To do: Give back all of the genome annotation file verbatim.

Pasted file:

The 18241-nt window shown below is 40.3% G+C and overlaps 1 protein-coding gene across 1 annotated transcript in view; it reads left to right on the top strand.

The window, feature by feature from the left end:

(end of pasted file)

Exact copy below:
The 18241-nt window shown below is 40.3% G+C and overlaps 1 protein-coding gene across 1 annotated transcript in view; it reads left to right on the top strand.

The window, feature by feature from the left end: